A ureteral stent may be placed in your ureter to help with healing and urine drainage after kidney stone surgery. Talk with your physician about a post-surgery plan to avoid any potential complications.

The Procedure

At the end of your surgery, your doctor places a stent in your ureter using a scope or X-ray. An adult stent is typically 22 to 30 centimeters in length, extending from your kidney to your bladder, with a coil on each end to hold the stent in place. The stent dilates your ureter to help urine pass from your kidney to your bladder. Your doctor may leave a string attached to the stent to help remove the stent following surgery, and may tape the string to your leg or stomach.

Your doctor may also place a stent before surgery to treat an infection, a stricture or an obstruction from a stone, or to help dilate a narrow ureter.


A ureteral stent helps:

After Surgery

Be aware of these common side effects from a ureteral stent:

  • Discomfort and pain, usually experienced as a dull feeling in your sides and groin, and can get worse while you are urinating.
  • Blood in your urine. The color can range from light pink to reddish and sometimes can even have a brownish hue – but you should be able to see through it. (Medications to help with burning sensation during urination can sometimes turn urine orange or blue.) If bleeding increases significantly, call your doctor immediately or go to an emergency room for evaluation. 
  • A feeling of fullness and a constant need to urinate (urgency and frequency).
  • Pain, pressure or a burning sensation during urination or when you move.
  • Bladder muscle spasms.
  • Leakage of urine due to the inability to make it to a toilet in time.
  • Feeling of not completely emptying your bladder.
  • Nausea and occasional vomiting.

Follow your doctor’s post-surgery instructions and remember to:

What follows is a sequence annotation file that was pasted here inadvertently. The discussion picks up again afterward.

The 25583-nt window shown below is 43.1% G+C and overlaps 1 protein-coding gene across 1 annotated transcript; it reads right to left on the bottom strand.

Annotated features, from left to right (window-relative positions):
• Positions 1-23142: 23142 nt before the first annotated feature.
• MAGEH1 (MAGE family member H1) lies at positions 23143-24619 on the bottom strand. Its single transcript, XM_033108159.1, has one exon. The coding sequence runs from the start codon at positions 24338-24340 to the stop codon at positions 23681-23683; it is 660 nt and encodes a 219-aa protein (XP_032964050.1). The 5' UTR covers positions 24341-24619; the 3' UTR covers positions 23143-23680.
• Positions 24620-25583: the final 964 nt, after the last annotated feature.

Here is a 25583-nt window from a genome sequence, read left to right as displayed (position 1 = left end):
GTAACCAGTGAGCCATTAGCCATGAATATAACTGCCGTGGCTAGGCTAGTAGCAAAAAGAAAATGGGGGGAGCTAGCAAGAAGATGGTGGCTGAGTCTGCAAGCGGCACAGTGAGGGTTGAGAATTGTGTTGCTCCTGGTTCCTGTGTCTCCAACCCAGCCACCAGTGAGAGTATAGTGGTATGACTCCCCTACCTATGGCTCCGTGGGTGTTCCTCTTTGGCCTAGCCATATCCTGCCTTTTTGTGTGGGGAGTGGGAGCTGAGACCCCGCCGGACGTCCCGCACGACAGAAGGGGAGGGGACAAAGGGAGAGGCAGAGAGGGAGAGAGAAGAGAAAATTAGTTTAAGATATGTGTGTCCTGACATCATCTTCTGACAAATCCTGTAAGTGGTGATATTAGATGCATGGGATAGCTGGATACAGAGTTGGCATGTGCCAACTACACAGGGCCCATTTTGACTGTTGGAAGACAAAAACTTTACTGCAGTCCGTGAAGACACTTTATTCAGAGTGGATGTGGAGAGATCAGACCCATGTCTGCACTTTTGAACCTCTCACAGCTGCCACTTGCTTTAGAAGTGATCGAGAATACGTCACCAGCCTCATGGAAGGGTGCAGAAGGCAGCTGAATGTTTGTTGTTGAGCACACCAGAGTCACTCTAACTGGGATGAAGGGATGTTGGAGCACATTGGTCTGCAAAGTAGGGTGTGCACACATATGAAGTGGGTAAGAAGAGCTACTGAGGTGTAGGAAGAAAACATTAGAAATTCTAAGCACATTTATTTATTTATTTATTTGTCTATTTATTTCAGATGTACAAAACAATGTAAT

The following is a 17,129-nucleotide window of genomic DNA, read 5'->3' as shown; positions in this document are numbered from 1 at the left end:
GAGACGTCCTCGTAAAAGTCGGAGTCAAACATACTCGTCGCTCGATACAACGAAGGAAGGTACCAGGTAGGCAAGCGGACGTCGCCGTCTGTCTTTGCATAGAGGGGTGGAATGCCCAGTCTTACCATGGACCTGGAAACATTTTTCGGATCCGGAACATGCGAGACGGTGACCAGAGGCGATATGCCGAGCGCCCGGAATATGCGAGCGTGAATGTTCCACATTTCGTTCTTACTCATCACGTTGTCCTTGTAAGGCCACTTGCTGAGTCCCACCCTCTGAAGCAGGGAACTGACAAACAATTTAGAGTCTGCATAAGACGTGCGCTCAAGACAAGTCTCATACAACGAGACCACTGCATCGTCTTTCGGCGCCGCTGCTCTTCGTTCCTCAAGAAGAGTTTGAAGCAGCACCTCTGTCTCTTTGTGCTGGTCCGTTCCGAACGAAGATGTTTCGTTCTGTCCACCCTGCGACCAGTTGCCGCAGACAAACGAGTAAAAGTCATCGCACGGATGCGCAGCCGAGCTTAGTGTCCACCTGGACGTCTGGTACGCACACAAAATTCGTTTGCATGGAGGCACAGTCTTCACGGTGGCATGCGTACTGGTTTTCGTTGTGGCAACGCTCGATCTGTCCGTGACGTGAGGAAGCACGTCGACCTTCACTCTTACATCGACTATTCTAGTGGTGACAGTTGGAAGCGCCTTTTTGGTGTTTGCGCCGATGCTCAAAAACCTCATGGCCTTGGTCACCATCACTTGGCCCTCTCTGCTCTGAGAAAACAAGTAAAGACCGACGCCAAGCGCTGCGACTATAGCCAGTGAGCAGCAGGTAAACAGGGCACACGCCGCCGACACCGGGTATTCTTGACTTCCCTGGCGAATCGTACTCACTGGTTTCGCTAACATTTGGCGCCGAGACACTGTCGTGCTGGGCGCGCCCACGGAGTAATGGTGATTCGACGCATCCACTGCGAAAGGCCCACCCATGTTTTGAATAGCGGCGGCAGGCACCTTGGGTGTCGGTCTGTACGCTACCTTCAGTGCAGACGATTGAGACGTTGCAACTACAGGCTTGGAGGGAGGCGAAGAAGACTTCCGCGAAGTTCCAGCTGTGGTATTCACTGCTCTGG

• Drink plenty of fluids.
  • Take pain medicines as prescribed to relieve any discomfort from surgery or your stent.
Call your doctor immediately if:  •	You have a temperature greater than 100 degrees Fahrenheit or experience chills. •	The pain medicine is not reducing your pain or you are having a side effect from       pain medication. •	You cannot tolerate food or fluids. •	You have excessive blood in your urine – red, thick, unable to see through it – or if      blood clots make it difficult to urinate. (Drinking fluids helps reduce the potential 	    for blood clots to form in your urine.)

Day-to-Day Life

Stents are designed to allow you to live normally; however, it is common to feel them as you move around. The side effects may disrupt activities for a few days after surgery, but typically improve after that. During this time, make sure you have easy access to a restroom. Let your doctor know if your stent is causing significant problems.
Be aware of how a stent may impact:
Be aware of how a stent may impact

Stent Displacement

A stent does not typically fall out. However, if your stent gets dislodged, you may experience constant urinary incontinence that requires a protective pad. This is not a life-threatening situation, but you should contact your doctor or go to an emergency room for evaluation. Very rarely, a stent can migrate and require removal or re-positioning.

If you have a string attached to your stent, make sure to not pull on or snag the string since this can lead to stent dislodgement or movement.

Stent Removal

A ureteral stent is typically removed four to seven days after surgery during a short office procedure, although sometimes the stent must stay in longer.

Most patients stay awake when a stent is removed, but you may have a numbing gel applied to your urethra (your urinary tract opening) before the procedure. If your stent has a string attached, your doctor gently pulls on it to remove the stent. If there is no string, your doctor uses a scope to grasp the stent coil in the bladder and gently pull it out through the urethra.

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A Patient Guide to Having a Ureteral Stent

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